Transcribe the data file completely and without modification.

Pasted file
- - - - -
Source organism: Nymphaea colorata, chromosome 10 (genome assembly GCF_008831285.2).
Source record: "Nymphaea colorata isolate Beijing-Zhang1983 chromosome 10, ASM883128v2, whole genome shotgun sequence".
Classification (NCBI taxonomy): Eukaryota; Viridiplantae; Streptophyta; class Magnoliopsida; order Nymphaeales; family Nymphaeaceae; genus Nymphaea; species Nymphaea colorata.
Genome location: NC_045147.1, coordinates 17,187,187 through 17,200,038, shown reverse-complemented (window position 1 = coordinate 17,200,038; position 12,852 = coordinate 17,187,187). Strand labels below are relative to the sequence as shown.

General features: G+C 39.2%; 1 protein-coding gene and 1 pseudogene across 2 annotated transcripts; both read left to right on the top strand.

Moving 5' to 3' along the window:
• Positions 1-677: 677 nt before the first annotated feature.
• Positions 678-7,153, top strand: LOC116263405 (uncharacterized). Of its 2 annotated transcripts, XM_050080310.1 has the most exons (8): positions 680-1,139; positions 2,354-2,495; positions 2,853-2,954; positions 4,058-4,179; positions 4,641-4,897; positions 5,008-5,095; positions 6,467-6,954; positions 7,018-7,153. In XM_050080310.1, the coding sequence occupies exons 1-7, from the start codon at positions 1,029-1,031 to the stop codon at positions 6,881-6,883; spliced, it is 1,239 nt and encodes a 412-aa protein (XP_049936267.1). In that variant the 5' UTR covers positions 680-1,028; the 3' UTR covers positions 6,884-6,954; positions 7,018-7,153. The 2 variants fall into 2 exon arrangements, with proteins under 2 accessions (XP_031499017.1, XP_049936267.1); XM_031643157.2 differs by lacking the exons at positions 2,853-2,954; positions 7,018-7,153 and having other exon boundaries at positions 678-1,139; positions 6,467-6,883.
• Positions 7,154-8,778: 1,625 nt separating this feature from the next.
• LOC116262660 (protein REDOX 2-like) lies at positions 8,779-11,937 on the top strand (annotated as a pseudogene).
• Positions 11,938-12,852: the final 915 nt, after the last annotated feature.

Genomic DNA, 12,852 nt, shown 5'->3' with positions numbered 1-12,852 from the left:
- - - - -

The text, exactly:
Source organism: Nymphaea colorata, chromosome 10 (genome assembly GCF_008831285.2).
Source record: "Nymphaea colorata isolate Beijing-Zhang1983 chromosome 10, ASM883128v2, whole genome shotgun sequence".
Classification (NCBI taxonomy): Eukaryota; Viridiplantae; Streptophyta; class Magnoliopsida; order Nymphaeales; family Nymphaeaceae; genus Nymphaea; species Nymphaea colorata.
Genome location: NC_045147.1, coordinates 17,187,187 through 17,200,038, shown reverse-complemented (window position 1 = coordinate 17,200,038; position 12,852 = coordinate 17,187,187). Strand labels below are relative to the sequence as shown.

General features: G+C 39.2%; 1 protein-coding gene and 1 pseudogene across 2 annotated transcripts; both read left to right on the top strand.

Moving 5' to 3' along the window:
• Positions 1-677: 677 nt before the first annotated feature.
• Positions 678-7,153, top strand: LOC116263405 (uncharacterized). Of its 2 annotated transcripts, XM_050080310.1 has the most exons (8): positions 680-1,139; positions 2,354-2,495; positions 2,853-2,954; positions 4,058-4,179; positions 4,641-4,897; positions 5,008-5,095; positions 6,467-6,954; positions 7,018-7,153. In XM_050080310.1, the coding sequence occupies exons 1-7, from the start codon at positions 1,029-1,031 to the stop codon at positions 6,881-6,883; spliced, it is 1,239 nt and encodes a 412-aa protein (XP_049936267.1). In that variant the 5' UTR covers positions 680-1,028; the 3' UTR covers positions 6,884-6,954; positions 7,018-7,153. The 2 variants fall into 2 exon arrangements, with proteins under 2 accessions (XP_031499017.1, XP_049936267.1); XM_031643157.2 differs by lacking the exons at positions 2,853-2,954; positions 7,018-7,153 and having other exon boundaries at positions 678-1,139; positions 6,467-6,883.
• Positions 7,154-8,778: 1,625 nt separating this feature from the next.
• LOC116262660 (protein REDOX 2-like) lies at positions 8,779-11,937 on the top strand (annotated as a pseudogene).
• Positions 11,938-12,852: the final 915 nt, after the last annotated feature.

Genomic DNA, 12,852 nt, shown 5'->3' with positions numbered 1-12,852 from the left: